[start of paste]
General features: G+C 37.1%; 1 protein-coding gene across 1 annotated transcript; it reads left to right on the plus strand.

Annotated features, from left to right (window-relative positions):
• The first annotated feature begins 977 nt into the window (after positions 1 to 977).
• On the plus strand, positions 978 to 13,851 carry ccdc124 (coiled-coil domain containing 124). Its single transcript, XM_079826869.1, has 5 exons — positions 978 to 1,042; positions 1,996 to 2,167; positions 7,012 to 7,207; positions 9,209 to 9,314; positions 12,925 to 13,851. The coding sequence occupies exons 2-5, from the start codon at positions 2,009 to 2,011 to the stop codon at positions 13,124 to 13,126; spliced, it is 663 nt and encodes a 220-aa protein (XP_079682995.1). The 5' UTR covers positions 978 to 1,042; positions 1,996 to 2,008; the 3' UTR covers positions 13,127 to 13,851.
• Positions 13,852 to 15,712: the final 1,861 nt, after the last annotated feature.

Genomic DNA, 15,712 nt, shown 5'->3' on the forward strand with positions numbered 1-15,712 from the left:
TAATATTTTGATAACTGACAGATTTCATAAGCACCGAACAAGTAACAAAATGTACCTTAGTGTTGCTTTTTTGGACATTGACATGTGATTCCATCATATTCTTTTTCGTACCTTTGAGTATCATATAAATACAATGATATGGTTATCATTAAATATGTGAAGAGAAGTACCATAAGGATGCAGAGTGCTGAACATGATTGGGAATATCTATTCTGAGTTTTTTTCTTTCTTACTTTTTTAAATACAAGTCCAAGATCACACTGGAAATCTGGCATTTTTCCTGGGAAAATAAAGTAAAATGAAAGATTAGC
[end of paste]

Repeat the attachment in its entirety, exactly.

General features: G+C 37.1%; 1 protein-coding gene across 1 annotated transcript; it reads left to right on the plus strand.

Annotated features, from left to right (window-relative positions):
• The first annotated feature begins 977 nt into the window (after positions 1 to 977).
• On the plus strand, positions 978 to 13,851 carry ccdc124 (coiled-coil domain containing 124). Its single transcript, XM_079826869.1, has 5 exons — positions 978 to 1,042; positions 1,996 to 2,167; positions 7,012 to 7,207; positions 9,209 to 9,314; positions 12,925 to 13,851. The coding sequence occupies exons 2-5, from the start codon at positions 2,009 to 2,011 to the stop codon at positions 13,124 to 13,126; spliced, it is 663 nt and encodes a 220-aa protein (XP_079682995.1). The 5' UTR covers positions 978 to 1,042; positions 1,996 to 2,008; the 3' UTR covers positions 13,127 to 13,851.
• Positions 13,852 to 15,712: the final 1,861 nt, after the last annotated feature.

Genomic DNA, 15,712 nt, shown 5'->3' on the forward strand with positions numbered 1-15,712 from the left:
TAATATTTTGATAACTGACAGATTTCATAAGCACCGAACAAGTAACAAAATGTACCTTAGTGTTGCTTTTTTGGACATTGACATGTGATTCCATCATATTCTTTTTCGTACCTTTGAGTATCATATAAATACAATGATATGGTTATCATTAAATATGTGAAGAGAAGTACCATAAGGATGCAGAGTGCTGAACATGATTGGGAATATCTATTCTGAGTTTTTTTCTTTCTTACTTTTTTAAATACAAGTCCAAGATCACACTGGAAATCTGGCATTTTTCCTGGGAAAATAAAGTAAAATGAAAGATTAGC